In American politics, the term astroturfing is used perjoratively to describe formal public relations projects which deliberately give the impression of spontaneous and populist reactions.

    The term is a play on "grassroots" efforts, which are truly spontaneous undertakings. AstroTurf refers to the bright green artificial grass used in some indoor sports stadiums.

    A "grassroots" action or campaign is one that is started spontaneously and is largely sustained by private persons, not politicians, corporations or public relations firms. A "grassroots" campaign is perceived to come from the popular feelings of some mass of people and to not be a creation of the powerful.

    "Astroturfing", by contrast, is a campaign crafted by politicians or other professionals but carefully designed to appear that it is the result of popular feeling rather than manipulation. The astroturfing campaign attempts to gain legitimacy by appearing to spring forth spontaneously from "the people". If the campaign is well executed, the planners hope that the public at large will believe that "all those independent viewpoints could not have been faked."

    Examples of these kinds of practices can be found throughout history, though there is a perception that use of astroturfing is increasing in reaction to the declining credibility of politicians and corporations.
  • by Anonymous Coward on Monday September 13, 2004 @10:45PM (#10242838)
    Only if you have had your head stuck in the ground. Freebsd has had this for ages.
  • by Anonymous Coward on Tuesday September 14, 2004 @03:11AM (#10243901)
    No it's not.

    Linux is very flexible. I've designed and setup my own NFS-root style setup for a X terminal. It's not THAT difficult, you can do this with any Linux distro, and even the packaging and authenticating stuff still works just fine.

    This project is just taking that to the next step.

    The reason it's not that ambitions is because it's mostly using software technology already being developed and deployed in Linux installations. There is only a little bit NEW (as in code) that they need to setup to get this to work, the rest is based on proven technologies.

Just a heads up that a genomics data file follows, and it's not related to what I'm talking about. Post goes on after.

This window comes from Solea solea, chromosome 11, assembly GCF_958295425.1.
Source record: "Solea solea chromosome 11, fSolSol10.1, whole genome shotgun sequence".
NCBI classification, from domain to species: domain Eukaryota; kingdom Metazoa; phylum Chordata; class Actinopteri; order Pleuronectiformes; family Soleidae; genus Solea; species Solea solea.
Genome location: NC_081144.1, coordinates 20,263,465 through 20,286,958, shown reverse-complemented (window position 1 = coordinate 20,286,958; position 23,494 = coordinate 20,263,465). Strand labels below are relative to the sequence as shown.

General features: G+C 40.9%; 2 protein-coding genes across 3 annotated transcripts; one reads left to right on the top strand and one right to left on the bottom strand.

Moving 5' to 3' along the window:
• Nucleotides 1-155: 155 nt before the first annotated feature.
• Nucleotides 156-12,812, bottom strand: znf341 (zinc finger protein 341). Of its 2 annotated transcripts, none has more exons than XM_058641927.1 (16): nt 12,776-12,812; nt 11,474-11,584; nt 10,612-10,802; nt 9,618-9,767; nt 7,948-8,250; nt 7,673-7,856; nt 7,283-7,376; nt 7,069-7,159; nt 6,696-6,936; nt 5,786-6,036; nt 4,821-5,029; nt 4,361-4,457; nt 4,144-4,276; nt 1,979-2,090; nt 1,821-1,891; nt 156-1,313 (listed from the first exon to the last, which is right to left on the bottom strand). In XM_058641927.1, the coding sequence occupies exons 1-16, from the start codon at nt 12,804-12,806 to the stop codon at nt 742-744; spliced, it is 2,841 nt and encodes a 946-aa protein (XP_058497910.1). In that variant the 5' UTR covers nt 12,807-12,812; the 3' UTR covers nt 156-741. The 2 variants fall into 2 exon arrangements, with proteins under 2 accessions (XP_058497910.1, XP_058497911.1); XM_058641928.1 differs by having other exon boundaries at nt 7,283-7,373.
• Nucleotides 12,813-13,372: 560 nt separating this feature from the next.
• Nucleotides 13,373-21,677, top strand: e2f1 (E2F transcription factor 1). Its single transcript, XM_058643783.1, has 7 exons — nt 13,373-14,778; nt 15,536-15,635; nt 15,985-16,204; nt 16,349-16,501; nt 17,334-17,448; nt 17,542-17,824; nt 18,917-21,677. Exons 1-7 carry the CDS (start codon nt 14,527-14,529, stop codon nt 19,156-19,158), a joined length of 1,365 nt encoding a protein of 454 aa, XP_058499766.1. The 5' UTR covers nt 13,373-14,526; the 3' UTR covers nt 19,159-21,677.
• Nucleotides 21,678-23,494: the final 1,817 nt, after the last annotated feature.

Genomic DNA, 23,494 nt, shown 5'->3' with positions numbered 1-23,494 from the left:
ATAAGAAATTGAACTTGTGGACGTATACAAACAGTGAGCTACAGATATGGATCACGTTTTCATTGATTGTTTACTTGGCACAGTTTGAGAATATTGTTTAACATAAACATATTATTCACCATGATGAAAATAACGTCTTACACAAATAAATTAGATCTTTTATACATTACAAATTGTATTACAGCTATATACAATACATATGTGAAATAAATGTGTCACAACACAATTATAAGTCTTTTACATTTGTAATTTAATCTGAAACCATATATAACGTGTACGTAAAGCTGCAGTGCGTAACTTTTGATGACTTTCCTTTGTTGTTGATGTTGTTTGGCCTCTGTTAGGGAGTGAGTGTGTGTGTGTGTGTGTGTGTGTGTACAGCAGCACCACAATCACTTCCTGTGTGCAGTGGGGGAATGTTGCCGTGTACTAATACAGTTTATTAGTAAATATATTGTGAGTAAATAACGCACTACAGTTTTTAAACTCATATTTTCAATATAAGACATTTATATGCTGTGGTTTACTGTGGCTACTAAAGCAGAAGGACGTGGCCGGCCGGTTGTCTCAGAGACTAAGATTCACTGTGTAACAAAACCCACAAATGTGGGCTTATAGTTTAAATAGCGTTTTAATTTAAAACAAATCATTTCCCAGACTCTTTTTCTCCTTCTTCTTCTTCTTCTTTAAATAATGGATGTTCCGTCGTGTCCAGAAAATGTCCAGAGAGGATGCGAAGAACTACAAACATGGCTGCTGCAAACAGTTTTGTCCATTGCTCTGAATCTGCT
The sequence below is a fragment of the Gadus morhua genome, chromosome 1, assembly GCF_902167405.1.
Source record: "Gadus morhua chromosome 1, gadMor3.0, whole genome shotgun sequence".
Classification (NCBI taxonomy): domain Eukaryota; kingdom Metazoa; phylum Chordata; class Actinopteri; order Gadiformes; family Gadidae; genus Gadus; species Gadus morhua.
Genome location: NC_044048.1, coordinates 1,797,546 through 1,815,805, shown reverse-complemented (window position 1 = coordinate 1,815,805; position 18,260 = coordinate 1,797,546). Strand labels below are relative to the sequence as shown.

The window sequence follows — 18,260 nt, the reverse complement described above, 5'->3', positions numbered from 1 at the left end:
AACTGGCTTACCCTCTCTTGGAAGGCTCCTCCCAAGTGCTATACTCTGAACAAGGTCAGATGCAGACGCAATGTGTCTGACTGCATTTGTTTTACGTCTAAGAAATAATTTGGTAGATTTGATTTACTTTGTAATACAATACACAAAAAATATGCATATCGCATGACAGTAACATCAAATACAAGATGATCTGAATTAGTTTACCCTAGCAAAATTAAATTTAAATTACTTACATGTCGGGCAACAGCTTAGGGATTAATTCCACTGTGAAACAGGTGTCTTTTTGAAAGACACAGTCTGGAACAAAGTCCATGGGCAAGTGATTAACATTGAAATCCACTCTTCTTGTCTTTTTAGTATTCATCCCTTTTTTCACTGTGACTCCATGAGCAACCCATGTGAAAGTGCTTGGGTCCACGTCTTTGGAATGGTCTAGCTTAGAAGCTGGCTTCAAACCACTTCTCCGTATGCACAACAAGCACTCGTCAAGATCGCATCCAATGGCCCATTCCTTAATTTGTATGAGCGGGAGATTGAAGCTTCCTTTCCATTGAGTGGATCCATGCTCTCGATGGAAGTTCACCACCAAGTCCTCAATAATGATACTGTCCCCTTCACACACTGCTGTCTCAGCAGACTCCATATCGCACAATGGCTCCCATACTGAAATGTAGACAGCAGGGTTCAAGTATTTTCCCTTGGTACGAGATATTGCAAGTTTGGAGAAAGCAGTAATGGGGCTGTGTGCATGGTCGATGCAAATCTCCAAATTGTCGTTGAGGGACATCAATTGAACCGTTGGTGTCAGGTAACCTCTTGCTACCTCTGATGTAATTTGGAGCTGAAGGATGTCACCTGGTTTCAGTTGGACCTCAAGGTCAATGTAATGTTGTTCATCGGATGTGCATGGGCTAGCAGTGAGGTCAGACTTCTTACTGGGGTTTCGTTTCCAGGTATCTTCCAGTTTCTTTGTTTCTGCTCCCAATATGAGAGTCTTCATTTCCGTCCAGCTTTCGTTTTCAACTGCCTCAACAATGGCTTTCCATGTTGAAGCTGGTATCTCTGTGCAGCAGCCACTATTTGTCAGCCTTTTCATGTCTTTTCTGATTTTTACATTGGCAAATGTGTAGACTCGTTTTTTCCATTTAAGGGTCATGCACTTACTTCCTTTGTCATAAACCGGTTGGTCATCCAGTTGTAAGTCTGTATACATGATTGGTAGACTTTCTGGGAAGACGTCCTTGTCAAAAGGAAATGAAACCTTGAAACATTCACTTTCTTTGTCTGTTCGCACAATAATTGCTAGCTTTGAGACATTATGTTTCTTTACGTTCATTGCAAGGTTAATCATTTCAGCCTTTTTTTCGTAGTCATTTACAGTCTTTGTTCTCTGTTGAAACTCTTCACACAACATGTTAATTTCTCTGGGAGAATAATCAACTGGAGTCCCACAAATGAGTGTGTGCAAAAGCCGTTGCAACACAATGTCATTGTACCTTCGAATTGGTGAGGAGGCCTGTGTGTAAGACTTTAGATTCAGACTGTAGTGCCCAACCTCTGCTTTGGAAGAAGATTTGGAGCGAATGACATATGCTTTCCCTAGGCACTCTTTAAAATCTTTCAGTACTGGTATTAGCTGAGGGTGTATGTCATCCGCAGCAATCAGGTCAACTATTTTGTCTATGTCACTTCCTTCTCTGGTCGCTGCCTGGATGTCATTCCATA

That's the advantage of the modular Linux setup vs a Monolythic Windows. With Windows you get a big mold in the shape of the OS MS thinks your most likely to need and want. Linux it's all made from building blocks that somebody assembles and glues together for you.

    Mostly what Redhat is going to do is take those existing blocks and simply rearrange them with some of the newer storage technics (like GFS's distributed filing systems) and networking technology.

    Basicly instead of having one computer connected to the network, the network itself is the computer, and each individual PC is just a small part of a big whole.

    Kinda like a multicelled organism. A Windows domain is like a algea mass full of automimous cells with only the top layers working together, except controlled by a domain controller. A stateless linux setup would be more like a jellyfish, with cells part of a bigger whole.

    Combine this with something like OpenMosix and other clustering stuff, each computer upgrade, each new group of computers you buy increase the capabilities as a whole. So if one group has a bunch of 500mhz cpus and 20gig drives, and another group gets 3000mhz cpus and 200gig drives, then the group with the older computers will still gain more disk space and proccessing power, even if the computer in front of them doesn't change. (and if you know about OpenMosix, it doesn't require that you have multi-threaded apps or reprogram stuff. Threads/proccesses are automaticly migrated to other computers if the resources allow it and the algorythms figure it would increase performance)

    If, of course, that's how you want it setup. If individual PC's with a LDAP server (same as a Windows Domain) is better for you, you can do that too. And all things in between.
  • by nzkoz (139612) on Tuesday September 14, 2004 @05:22AM (#10244222) Homepage

    The bug was closed as WONTFIX because the reporter was an obnoxious prick. Referring to the developer as a Moron on repeated occasions. The fact is that if you want people to help you, yelling abuse is not a particularly good strategy.

He keeps differentiating, flying off on a tangent.